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Still, if you do happen to spot a piece of prehistory in Grand Canyon National Park, it’s best to leave it where it is. That’s because it’s actually against the law to dig up and remove fossils from the area. Instead, the park’s website advises people to photograph or draw any fossil discoveries and to ask a ranger to assist in identifying them.

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15. It’s home to one of the most remote communities in North America

Deep in the Grand Canyon lies the village of Supai – a tiny settlement that was home to just 208 people as of the 2010 census. The area is occupied by the native Havasupai Tribe, who are also known as the “People of the Blue-Green Water” because of the turquoise color of the mineral-rich creek in the area. Supai is also the capital of the wider Havasupai Indian Reservation, which is located entirely within the Grand Canyon National Park.

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And owing to its sheer lack of accessibility, Supai is notable for being one of the most remote communities in the entire United States. Situated eight miles away from any kind of road, the village can only be reached by foot, on horseback or by helicopter. As a result, Supai is the only place left in the country where mail and food are still delivered by mule.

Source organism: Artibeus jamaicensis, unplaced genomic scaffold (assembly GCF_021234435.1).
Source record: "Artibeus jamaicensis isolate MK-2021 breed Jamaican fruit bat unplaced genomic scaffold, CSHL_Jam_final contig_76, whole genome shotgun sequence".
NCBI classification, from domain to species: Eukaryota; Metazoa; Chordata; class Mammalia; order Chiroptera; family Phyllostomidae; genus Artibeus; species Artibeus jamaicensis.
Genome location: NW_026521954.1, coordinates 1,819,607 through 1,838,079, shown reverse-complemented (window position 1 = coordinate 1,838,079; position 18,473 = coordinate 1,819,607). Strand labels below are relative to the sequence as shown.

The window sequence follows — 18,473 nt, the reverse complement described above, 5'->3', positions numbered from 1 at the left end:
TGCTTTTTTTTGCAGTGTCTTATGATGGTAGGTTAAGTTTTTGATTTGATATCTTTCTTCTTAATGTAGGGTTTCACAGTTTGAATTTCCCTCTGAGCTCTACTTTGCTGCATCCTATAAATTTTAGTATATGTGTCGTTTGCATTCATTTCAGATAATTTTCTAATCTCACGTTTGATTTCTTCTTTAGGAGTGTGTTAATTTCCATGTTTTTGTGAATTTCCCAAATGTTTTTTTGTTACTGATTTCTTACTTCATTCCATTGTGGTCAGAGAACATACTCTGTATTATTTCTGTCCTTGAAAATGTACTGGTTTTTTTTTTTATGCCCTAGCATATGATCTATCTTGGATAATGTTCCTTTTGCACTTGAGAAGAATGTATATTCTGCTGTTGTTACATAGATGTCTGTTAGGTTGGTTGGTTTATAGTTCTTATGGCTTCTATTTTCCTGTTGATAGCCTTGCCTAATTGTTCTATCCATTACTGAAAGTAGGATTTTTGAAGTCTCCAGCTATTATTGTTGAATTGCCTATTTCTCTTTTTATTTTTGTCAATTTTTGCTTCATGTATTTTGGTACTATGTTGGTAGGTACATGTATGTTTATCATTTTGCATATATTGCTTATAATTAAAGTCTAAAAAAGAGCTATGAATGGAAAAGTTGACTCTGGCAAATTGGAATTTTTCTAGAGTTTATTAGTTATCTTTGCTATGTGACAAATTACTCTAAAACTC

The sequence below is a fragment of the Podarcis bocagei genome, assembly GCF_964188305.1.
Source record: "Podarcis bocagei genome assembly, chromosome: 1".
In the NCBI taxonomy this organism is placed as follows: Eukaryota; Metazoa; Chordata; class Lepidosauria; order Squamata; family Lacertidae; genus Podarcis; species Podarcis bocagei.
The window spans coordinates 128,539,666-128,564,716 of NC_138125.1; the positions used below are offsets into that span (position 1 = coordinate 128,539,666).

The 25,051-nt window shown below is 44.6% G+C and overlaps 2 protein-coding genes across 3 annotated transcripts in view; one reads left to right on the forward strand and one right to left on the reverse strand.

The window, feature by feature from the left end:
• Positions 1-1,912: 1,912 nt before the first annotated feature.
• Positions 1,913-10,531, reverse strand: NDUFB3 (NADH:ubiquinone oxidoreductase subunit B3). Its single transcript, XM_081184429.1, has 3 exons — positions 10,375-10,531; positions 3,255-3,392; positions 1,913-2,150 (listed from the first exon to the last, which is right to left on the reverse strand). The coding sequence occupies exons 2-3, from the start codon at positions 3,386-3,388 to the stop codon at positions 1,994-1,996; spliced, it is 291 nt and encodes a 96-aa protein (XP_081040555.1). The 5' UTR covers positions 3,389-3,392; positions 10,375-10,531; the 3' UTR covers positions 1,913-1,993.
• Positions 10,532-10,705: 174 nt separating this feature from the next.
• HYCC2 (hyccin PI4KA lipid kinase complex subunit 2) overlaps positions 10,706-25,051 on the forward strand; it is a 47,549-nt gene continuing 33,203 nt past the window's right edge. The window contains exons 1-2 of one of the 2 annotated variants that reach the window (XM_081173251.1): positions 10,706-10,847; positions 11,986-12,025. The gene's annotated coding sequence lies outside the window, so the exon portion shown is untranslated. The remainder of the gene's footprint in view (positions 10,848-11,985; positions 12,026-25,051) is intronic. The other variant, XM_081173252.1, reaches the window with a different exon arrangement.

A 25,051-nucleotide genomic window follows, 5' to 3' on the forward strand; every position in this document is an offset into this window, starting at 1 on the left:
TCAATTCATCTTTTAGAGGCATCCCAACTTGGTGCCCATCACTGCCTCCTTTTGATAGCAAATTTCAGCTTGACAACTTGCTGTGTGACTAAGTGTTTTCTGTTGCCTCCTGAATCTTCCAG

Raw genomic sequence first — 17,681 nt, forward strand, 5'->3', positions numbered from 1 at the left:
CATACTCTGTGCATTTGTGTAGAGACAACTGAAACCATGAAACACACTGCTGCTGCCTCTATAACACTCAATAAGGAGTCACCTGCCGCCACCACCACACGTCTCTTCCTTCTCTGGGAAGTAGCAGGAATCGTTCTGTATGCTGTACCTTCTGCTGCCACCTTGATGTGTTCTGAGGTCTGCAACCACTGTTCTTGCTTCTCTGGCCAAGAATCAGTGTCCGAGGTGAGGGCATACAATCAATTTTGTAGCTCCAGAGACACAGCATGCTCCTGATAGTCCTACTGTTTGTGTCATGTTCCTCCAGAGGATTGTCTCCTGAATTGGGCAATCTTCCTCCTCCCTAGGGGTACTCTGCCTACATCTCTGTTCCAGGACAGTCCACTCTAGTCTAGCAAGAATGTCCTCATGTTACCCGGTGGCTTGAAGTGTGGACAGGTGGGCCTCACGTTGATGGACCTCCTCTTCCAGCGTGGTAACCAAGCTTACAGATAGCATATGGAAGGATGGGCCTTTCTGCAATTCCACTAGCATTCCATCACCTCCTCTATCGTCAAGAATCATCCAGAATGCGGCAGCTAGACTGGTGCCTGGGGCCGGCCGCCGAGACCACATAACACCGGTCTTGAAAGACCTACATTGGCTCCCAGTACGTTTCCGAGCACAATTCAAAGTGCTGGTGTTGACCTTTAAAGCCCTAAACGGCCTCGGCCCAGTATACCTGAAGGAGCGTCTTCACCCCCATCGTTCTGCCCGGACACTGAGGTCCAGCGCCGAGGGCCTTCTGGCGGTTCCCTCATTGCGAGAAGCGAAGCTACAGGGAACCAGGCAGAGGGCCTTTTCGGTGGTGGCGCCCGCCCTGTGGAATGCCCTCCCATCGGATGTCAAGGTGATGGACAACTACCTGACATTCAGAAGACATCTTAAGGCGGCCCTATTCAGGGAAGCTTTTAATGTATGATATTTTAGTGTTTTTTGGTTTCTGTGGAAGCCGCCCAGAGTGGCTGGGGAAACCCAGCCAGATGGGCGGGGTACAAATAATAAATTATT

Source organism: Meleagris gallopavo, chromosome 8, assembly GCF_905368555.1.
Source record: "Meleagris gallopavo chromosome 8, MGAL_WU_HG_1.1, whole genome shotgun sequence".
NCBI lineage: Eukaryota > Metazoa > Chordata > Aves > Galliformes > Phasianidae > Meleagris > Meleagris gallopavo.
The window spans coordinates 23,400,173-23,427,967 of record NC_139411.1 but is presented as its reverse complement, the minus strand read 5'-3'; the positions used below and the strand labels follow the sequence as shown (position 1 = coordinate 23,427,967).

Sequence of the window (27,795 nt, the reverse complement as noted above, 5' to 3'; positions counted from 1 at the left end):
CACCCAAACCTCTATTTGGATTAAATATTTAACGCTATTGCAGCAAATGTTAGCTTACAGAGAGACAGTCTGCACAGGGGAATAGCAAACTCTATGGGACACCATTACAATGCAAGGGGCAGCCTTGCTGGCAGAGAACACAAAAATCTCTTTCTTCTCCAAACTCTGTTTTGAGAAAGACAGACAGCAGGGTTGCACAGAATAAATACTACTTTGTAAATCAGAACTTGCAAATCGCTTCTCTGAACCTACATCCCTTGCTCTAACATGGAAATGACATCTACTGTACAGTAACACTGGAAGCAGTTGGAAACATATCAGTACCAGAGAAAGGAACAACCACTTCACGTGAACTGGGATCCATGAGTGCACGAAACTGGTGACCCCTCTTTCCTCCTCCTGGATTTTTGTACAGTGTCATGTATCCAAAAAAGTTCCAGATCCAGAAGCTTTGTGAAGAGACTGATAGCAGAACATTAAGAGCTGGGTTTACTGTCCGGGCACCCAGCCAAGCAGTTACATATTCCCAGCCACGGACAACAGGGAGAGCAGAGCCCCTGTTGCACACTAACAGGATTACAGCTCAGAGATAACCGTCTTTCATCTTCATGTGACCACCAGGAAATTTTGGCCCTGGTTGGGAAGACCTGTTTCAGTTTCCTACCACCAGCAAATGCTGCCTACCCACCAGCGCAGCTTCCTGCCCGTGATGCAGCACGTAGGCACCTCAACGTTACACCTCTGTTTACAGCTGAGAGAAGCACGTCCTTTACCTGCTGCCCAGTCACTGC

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14. There’s an interactive map of all the Grand Canyon deaths

In the past 170 years or so, around 770 people have tragically lost their lives at the Grand Canyon. Not all of them have fallen, though. Over the decades, hypothermia, dehydration and even a mid-air collision have all been responsible for racking up the national park’s death toll.

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In fact, in 2001 a pair of Grand Canyon veterans published Over the Edge: Death in Grand Canyon – a book chronicling the tales of those who never returned from the gorge. Then, 14 years later, a group of cartographers used the book as inspiration for their latest project. The result was a gruesomely macabre interactive map that tracks the precise whereabouts of every single Grand Canyon death.